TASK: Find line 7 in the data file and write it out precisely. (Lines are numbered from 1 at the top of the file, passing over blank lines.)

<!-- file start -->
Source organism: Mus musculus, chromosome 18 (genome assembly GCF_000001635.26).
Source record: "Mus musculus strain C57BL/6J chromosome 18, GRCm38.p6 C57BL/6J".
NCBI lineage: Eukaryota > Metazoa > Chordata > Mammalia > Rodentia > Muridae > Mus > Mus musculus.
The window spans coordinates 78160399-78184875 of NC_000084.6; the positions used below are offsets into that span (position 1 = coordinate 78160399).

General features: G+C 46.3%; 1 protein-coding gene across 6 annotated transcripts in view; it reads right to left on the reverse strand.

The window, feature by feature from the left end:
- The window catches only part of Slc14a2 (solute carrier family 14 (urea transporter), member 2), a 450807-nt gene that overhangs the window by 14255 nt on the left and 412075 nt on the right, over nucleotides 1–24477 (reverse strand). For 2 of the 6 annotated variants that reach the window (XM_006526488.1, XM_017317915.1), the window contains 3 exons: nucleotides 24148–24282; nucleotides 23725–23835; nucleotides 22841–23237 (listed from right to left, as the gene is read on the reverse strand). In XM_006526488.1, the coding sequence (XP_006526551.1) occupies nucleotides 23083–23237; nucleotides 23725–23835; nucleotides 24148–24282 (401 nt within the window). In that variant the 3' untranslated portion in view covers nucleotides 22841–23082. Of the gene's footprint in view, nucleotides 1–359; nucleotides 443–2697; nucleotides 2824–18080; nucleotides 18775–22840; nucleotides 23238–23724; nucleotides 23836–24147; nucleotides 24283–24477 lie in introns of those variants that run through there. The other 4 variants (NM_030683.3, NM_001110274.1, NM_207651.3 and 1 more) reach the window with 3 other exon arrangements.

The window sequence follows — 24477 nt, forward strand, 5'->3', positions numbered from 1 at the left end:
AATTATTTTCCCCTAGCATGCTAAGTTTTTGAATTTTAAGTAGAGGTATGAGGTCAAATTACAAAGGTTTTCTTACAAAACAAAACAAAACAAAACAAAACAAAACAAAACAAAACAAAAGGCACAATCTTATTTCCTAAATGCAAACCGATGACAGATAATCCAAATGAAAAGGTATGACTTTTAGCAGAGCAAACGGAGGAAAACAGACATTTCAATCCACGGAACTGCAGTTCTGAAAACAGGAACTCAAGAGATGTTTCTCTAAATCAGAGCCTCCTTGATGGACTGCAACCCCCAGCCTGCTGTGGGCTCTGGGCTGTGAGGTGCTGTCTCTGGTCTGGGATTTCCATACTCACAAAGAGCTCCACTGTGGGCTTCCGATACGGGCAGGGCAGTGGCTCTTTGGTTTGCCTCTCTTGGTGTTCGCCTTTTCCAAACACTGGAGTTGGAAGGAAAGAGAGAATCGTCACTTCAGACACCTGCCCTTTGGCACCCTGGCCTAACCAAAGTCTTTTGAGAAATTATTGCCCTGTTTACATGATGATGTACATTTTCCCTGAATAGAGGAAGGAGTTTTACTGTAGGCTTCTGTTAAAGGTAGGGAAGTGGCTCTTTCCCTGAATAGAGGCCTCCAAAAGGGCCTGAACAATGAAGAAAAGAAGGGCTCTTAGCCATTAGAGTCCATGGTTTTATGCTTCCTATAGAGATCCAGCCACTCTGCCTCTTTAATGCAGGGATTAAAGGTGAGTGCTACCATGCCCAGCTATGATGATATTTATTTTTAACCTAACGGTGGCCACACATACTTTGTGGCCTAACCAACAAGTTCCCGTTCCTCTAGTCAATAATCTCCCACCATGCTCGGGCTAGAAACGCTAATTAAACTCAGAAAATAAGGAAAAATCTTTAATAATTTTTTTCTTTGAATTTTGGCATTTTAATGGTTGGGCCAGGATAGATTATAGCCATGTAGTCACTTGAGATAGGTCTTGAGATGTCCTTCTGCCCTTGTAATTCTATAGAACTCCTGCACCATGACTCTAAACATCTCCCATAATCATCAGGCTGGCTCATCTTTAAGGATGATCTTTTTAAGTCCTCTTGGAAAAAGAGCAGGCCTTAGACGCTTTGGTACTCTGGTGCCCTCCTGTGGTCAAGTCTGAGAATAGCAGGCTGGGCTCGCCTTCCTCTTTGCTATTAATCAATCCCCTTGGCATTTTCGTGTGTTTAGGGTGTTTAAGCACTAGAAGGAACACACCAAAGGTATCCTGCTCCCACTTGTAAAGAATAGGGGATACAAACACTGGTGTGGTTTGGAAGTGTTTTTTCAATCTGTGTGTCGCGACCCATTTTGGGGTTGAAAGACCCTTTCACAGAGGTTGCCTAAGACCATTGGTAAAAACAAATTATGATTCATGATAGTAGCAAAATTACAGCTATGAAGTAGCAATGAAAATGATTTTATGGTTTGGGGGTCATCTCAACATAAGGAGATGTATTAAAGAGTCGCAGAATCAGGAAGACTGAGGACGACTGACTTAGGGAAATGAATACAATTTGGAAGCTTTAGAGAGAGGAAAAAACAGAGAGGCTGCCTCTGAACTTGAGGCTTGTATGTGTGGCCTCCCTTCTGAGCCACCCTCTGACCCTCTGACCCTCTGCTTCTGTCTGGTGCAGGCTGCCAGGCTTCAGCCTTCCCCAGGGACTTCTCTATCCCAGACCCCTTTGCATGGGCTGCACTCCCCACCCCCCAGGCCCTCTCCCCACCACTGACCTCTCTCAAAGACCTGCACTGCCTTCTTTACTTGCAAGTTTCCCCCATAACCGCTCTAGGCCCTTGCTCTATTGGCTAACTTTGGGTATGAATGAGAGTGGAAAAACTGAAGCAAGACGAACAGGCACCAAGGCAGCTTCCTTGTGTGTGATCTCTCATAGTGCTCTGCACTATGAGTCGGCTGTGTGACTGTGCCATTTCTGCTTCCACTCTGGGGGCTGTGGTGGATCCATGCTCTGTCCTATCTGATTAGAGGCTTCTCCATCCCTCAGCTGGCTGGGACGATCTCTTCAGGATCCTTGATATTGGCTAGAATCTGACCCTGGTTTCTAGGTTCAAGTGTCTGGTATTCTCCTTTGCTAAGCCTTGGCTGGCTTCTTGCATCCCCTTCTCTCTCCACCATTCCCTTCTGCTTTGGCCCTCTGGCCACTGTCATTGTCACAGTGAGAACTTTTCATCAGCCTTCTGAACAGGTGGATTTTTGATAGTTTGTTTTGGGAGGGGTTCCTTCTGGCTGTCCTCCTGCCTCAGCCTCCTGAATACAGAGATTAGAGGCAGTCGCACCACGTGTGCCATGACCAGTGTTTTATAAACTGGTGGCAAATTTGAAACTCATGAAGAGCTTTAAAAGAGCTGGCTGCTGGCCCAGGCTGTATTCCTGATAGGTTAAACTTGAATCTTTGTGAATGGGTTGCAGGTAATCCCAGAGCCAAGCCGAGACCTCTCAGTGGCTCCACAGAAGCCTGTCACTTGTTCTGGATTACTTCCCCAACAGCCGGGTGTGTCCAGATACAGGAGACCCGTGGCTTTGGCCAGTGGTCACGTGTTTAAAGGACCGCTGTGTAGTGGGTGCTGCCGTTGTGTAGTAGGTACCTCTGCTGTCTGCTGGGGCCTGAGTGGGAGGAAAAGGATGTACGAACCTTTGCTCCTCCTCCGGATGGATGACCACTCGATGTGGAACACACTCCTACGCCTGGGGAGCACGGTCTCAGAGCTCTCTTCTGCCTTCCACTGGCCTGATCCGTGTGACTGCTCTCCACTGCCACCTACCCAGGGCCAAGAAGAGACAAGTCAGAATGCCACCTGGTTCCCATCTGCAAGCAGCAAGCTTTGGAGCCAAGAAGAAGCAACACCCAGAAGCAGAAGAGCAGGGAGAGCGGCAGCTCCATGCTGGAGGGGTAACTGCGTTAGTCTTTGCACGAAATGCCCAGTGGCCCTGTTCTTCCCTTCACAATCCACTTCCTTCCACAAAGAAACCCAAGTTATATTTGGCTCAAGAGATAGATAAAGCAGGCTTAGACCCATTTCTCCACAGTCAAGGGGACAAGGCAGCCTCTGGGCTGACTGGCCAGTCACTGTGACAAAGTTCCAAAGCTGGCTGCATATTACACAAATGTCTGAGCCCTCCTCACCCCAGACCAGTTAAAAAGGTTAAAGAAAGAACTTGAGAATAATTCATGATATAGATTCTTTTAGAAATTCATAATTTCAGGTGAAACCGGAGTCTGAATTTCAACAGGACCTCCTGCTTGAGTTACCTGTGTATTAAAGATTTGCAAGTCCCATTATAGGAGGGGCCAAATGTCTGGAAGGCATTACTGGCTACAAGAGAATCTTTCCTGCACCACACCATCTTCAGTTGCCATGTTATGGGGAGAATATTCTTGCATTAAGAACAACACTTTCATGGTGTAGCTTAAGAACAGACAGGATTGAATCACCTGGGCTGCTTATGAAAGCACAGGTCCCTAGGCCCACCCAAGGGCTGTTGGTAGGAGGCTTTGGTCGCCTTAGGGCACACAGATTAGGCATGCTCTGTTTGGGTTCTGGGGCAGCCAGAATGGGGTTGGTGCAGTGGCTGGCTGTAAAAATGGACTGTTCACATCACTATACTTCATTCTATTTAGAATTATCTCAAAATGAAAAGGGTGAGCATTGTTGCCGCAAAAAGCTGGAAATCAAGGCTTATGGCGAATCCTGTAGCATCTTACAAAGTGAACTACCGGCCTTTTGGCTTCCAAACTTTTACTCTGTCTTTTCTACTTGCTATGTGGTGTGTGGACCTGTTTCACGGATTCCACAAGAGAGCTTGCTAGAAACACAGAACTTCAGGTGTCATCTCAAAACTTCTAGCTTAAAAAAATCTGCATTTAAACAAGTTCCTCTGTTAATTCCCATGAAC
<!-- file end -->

- The window catches only part of Slc14a2 (solute carrier family 14 (urea transporter), member 2), a 450807-nt gene that overhangs the window by 14255 nt on the left and 412075 nt on the right, over nucleotides 1–24477 (reverse strand). For 2 of the 6 annotated variants that reach the window (XM_006526488.1, XM_017317915.1), the window contains 3 exons: nucleotides 24148–24282; nucleotides 23725–23835; nucleotides 22841–23237 (listed from right to left, as the gene is read on the reverse strand). In XM_006526488.1, the coding sequence (XP_006526551.1) occupies nucleotides 23083–23237; nucleotides 23725–23835; nucleotides 24148–24282 (401 nt within the window). In that variant the 3' untranslated portion in view covers nucleotides 22841–23082. Of the gene's footprint in view, nucleotides 1–359; nucleotides 443–2697; nucleotides 2824–18080; nucleotides 18775–22840; nucleotides 23238–23724; nucleotides 23836–24147; nucleotides 24283–24477 lie in introns of those variants that run through there. The other 4 variants (NM_030683.3, NM_001110274.1, NM_207651.3 and 1 more) reach the window with 3 other exon arrangements.